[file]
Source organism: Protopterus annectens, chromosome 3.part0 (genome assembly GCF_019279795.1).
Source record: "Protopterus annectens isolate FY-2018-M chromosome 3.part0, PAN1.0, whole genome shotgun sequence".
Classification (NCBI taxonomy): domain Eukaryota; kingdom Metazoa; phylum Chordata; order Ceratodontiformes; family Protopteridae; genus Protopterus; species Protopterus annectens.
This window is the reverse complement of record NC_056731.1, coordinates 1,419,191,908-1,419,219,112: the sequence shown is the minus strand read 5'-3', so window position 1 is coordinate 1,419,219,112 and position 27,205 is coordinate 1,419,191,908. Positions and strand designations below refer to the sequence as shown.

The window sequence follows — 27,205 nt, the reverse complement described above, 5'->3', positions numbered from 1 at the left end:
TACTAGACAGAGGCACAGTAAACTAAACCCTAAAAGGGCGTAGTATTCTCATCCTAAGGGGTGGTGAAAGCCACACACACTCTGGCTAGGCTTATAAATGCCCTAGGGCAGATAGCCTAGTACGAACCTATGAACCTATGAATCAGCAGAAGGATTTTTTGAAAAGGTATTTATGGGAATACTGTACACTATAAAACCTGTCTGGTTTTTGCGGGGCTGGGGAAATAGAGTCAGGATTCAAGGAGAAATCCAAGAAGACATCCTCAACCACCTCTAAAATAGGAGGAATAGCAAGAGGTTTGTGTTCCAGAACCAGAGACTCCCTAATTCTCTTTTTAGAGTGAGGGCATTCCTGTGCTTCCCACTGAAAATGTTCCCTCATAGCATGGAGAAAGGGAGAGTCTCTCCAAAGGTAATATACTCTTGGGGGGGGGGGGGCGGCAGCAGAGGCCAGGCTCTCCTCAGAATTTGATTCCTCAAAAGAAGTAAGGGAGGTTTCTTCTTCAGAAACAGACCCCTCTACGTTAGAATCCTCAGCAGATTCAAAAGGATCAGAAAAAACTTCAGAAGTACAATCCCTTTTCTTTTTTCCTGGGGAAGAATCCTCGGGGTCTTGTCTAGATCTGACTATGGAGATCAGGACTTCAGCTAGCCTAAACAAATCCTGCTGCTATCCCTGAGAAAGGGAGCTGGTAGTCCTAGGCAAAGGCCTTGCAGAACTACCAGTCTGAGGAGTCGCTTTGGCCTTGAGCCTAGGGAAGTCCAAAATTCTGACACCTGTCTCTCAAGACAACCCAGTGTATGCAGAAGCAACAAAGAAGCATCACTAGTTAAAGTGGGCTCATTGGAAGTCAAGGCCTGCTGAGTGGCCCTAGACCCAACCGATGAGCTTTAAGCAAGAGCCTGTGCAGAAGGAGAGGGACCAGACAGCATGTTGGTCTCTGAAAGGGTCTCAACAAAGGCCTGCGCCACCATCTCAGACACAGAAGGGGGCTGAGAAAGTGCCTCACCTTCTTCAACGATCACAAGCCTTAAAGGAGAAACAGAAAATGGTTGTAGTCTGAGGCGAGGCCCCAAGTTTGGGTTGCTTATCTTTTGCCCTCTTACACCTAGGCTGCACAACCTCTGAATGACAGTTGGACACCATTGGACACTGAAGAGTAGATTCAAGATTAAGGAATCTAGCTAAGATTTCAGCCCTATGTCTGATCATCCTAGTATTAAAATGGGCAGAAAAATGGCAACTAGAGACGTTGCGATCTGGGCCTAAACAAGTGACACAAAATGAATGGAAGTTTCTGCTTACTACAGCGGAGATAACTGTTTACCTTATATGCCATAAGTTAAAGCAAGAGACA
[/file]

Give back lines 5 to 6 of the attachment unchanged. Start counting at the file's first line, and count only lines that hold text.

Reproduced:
The window sequence follows — 27,205 nt, the reverse complement described above, 5'->3', positions numbered from 1 at the left end:
TACTAGACAGAGGCACAGTAAACTAAACCCTAAAAGGGCGTAGTATTCTCATCCTAAGGGGTGGTGAAAGCCACACACACTCTGGCTAGGCTTATAAATGCCCTAGGGCAGATAGCCTAGTACGAACCTATGAACCTATGAATCAGCAGAAGGATTTTTTGAAAAGGTATTTATGGGAATACTGTACACTATAAAACCTGTCTGGTTTTTGCGGGGCTGGGGAAATAGAGTCAGGATTCAAGGAGAAATCCAAGAAGACATCCTCAACCACCTCTAAAATAGGAGGAATAGCAAGAGGTTTGTGTTCCAGAACCAGAGACTCCCTAATTCTCTTTTTAGAGTGAGGGCATTCCTGTGCTTCCCACTGAAAATGTTCCCTCATAGCATGGAGAAAGGGAGAGTCTCTCCAAAGGTAATATACTCTTGGGGGGGGGGGGGCGGCAGCAGAGGCCAGGCTCTCCTCAGAATTTGATTCCTCAAAAGAAGTAAGGGAGGTTTCTTCTTCAGAAACAGACCCCTCTACGTTAGAATCCTCAGCAGATTCAAAAGGATCAGAAAAAACTTCAGAAGTACAATCCCTTTTCTTTTTTCCTGGGGAAGAATCCTCGGGGTCTTGTCTAGATCTGACTATGGAGATCAGGACTTCAGCTAGCCTAAACAAATCCTGCTGCTATCCCTGAGAAAGGGAGCTGGTAGTCCTAGGCAAAGGCCTTGCAGAACTACCAGTCTGAGGAGTCGCTTTGGCCTTGAGCCTAGGGAAGTCCAAAATTCTGACACCTGTCTCTCAAGACAACCCAGTGTATGCAGAAGCAACAAAGAAGCATCACTAGTTAAAGTGGGCTCATTGGAAGTCAAGGCCTGCTGAGTGGCCCTAGACCCAACCGATGAGCTTTAAGCAAGAGCCTGTGCAGAAGGAGAGGGACCAGACAGCATGTTGGTCTCTGAAAGGGTCTCAACAAAGGCCTGCGCCACCATCTCAGACACAGAAGGGGGCTGAGAAAGTGCCTCACCTTCTTCAACGATCACAAGCCTTAAAGGAGAAACAGAAAATGGTTGTAGTCTGAGGCGAGGCCCCAAGTTTGGGTTGCTTATCTTTTGCCCTCTTACACCTAGGCTGCACAACCTCTGAATGACAGTTGGACACCATTGGACACTGAAGAGTAGATTCAAGATTAAGGAATCTAGCTAAGATTTCAGCCCTATGTCTGATCATCCTAGTATTAAAATGGGCAGAAAAATGGCAACTAGAGACGTTGCGATCTGGGCCTAAACAAGTGACACAAAATGAATGGAAGTTTCTGCTTACTACAGCGGAGATAACTGTTTACCTTATATGCCATAAGTTAAAGCAAGAGACA